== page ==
Anyone Stretch Out before A Ride?

Discussion in 'Recumbent bicycles' started by NYC XYZ, Apr 27, 2006.

  1. <[email protected]> wrote:
    >Steven M. O'Neill wrote:
    >> Which yoga poses?
    >>

    >This one will probably work well enough.
    >
    >http://www.bradpriddy.com/yoga/parstt.htm
    >
    >peruse the site and you will probably find others that suit you.


    Thanks. I'm interested in finding more about the relationship
    between cycling and yoga, but I haven't been able to find much
    on the web.

    One thing is that cycling and yoga seem to work in opposite ways
    on my hamstrings (which are generally very tight).

    The other thing is that when I'm cycling, I try to think of my
    body as being in downward dog (externally rotate upper arms,
    draw shoulders down, etc). This feels right, but I wonder if
    others find it useful.

    --
    Steven O'Neill [email protected]
    Brooklyn, NY
     


  2. NYC XYZ

    NYC XYZ Guest

    Neil Brooks wrote:
    >
    >
    > Yeah ... on the sofa. I tend to stretch out until I gather up the
    > motivation to ride ;-)


    Now if you had a recumbent, you could do both -- stay in bed and ride!
    ;-)

    > Fess up. What'd you do to it?


    My 'bent fell on it.

    > My wife has a paralyzed vocal chord and can't yell (except,
    > inexplicably, at me?).


    I love sopranos!

    But paralyzed vocal chord...wow! How does that happen? I met this
    aspiring jazz singer who's going to voice therapy due to acid
    reflux....

    > I bought her an AirZound and it's survived
    > admirably despite drops, bumps, pumps, and minor bike vs. horn
    > collisions (don't ask).


    Do tell -- sounds funny!
     
  3. maxo

    maxo Guest

    triangle pose is just wonderful for the lower back, hamstrings and
    shoulders. It's the one I always do. Down dog, cobra, and bow are nice
    if you've got the right surface. I also do a variation on tree pose
    that stretches the glutes and is pretty good for balance, especially in
    cleats--there's a name for it, but heck if I can remember. :p

    Stretching makes all the difference in my after ride knee pain.
    Basically, if I stretch, I never get any. My legs feel all buttery and
    efficient afterwards as well. Good stuff.
     
  4. Tom Keats

    Tom Keats Guest

    In article <[email protected]>,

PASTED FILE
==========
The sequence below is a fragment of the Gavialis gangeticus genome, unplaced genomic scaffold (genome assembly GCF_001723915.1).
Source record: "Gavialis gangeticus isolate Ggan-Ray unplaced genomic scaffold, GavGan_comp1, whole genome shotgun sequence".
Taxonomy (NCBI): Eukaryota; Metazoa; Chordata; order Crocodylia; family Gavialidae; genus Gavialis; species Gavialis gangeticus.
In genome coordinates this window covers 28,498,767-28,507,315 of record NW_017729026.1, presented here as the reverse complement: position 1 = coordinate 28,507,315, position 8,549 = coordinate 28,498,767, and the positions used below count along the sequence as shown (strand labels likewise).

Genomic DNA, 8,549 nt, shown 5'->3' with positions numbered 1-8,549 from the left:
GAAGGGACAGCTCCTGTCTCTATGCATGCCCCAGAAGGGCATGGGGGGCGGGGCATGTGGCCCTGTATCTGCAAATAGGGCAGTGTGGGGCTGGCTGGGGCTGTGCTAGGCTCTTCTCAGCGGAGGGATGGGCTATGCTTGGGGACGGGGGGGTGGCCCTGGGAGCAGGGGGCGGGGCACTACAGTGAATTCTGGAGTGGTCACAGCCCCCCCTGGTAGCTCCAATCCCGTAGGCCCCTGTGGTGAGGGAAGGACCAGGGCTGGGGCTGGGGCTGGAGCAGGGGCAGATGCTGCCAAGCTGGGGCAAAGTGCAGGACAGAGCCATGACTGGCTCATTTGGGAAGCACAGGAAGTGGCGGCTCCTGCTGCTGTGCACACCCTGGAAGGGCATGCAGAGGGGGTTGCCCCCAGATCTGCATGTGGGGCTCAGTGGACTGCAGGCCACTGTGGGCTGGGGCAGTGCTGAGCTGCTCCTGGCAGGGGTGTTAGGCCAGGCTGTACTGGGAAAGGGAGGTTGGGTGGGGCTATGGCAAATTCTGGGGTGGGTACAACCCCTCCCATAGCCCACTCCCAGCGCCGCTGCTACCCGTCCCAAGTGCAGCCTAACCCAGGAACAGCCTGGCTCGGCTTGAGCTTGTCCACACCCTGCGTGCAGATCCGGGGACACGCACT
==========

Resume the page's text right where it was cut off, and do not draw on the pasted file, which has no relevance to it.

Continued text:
"maxo" <[email protected]> writes:
    > triangle pose is just wonderful for the lower back, hamstrings and
    > shoulders. It's the one I always do. Down dog, cobra, and bow are nice
    > if you've got the right surface. I also do a variation on tree pose
    > that stretches the glutes and is pretty good for balance, especially in
    > cleats--there's a name for it, but heck if I can remember. :p
    >
    > Stretching makes all the difference in my after ride knee pain.
    > Basically, if I stretch, I never get any. My legs feel all buttery and
    > efficient afterwards as well. Good stuff.


    Tell ya what -- if I stretched, all I'd do is give myself
    leg cramps.

    The recumbent ppl will tell yez they've got the comfort thing
    all figgered out.

    Like hell!

    It's easier for me to perch onto a normal bike, than it is to
    sink down into one of those low-slung thingies.

    They remind me of my buddie's Mazda RX-8. Climbing outa that
    thing is a task, too.

    I'm happy enough just riding a normal bike and not having
    to go "Uhnnngghhh" while straining to get on or off it.
    My diamond-frame bikes are too friendly & nice to be as
    cruelly uncomfortable as recumbents.


    cheers,
    Tom

    --
    -- Nothing is safe from me.
    Above address is just a spam midden.
    I'm really at: tkeats [curlicue] vcn [point] bc [point] ca
     
  5. maxo wrote:
    > triangle pose is just wonderful for the lower back, hamstrings and
    > shoulders. It's the one I always do. Down dog, cobra, and bow are nice
    > if you've got the right surface. I also do a variation on tree pose
    > that stretches the glutes and is pretty good for balance, especially in
    > cleats--there's a name for it, but heck if I can remember. :p
    >
    > Stretching makes all the difference in my after ride knee pain.
    > Basically, if I stretch, I never get any. My legs feel all buttery and
    > efficient afterwards as well. Good stuff.
    >


    i mostly do some yoga stretches for my neck and back, since i tend to
    have a bit of trouble in that area. And sometimes, I'll stop and stretch
    my back on my bike. You straddle the bike, turn around and twist,
    holding the saddle and feel your lumbar spine CRACK! it feels great.
     
  6. After riding many years on a hybrid bike then injuring my ITB band. I
    strech out before and after every ride. My knees and legs go alot
    farther that way. I'm 57 and now ride a Ran's stratus for 6 years with
    over 6000 miles and no knee or leg pain.
    I also own the Air Zound for 6yrs its great for stopping dogs in their
    tracks, as well as the ocassional automobile.

    NYC XYZ wrote:
    > So does anyone actually stretch before riding? How long? What's your
    > "routine"?
    >
    > Just curious.
    >
    > Also, that AirZound air horn really sucks for $32. I mean, it blows
    > all right, but it sucks 'cause the plastic is very fragile. Plastic
    > pen-quality plastic. Terrible! Can't believe they make this rip-off
    > in Canada.
    >
    >
    >
    > NYC XYZ wrote: